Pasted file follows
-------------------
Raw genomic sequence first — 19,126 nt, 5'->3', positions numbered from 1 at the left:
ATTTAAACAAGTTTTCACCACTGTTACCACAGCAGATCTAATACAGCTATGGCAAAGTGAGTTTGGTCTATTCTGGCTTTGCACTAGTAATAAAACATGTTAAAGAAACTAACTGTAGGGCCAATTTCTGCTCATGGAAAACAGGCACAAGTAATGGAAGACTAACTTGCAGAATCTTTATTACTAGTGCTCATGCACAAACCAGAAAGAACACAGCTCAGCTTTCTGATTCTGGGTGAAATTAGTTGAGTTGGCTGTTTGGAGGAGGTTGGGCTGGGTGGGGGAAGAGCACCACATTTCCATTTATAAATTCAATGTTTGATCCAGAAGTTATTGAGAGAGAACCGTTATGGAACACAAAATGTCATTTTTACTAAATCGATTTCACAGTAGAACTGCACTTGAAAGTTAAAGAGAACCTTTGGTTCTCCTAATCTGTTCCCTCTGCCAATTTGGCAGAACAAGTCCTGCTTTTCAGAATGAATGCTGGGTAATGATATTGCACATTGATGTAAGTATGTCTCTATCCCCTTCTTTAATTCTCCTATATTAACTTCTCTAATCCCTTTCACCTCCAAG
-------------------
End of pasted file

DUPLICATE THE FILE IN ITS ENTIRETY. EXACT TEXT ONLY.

Raw genomic sequence first — 19,126 nt, 5'->3', positions numbered from 1 at the left:
ATTTAAACAAGTTTTCACCACTGTTACCACAGCAGATCTAATACAGCTATGGCAAAGTGAGTTTGGTCTATTCTGGCTTTGCACTAGTAATAAAACATGTTAAAGAAACTAACTGTAGGGCCAATTTCTGCTCATGGAAAACAGGCACAAGTAATGGAAGACTAACTTGCAGAATCTTTATTACTAGTGCTCATGCACAAACCAGAAAGAACACAGCTCAGCTTTCTGATTCTGGGTGAAATTAGTTGAGTTGGCTGTTTGGAGGAGGTTGGGCTGGGTGGGGGAAGAGCACCACATTTCCATTTATAAATTCAATGTTTGATCCAGAAGTTATTGAGAGAGAACCGTTATGGAACACAAAATGTCATTTTTACTAAATCGATTTCACAGTAGAACTGCACTTGAAAGTTAAAGAGAACCTTTGGTTCTCCTAATCTGTTCCCTCTGCCAATTTGGCAGAACAAGTCCTGCTTTTCAGAATGAATGCTGGGTAATGATATTGCACATTGATGTAAGTATGTCTCTATCCCCTTCTTTAATTCTCCTATATTAACTTCTCTAATCCCTTTCACCTCCAAG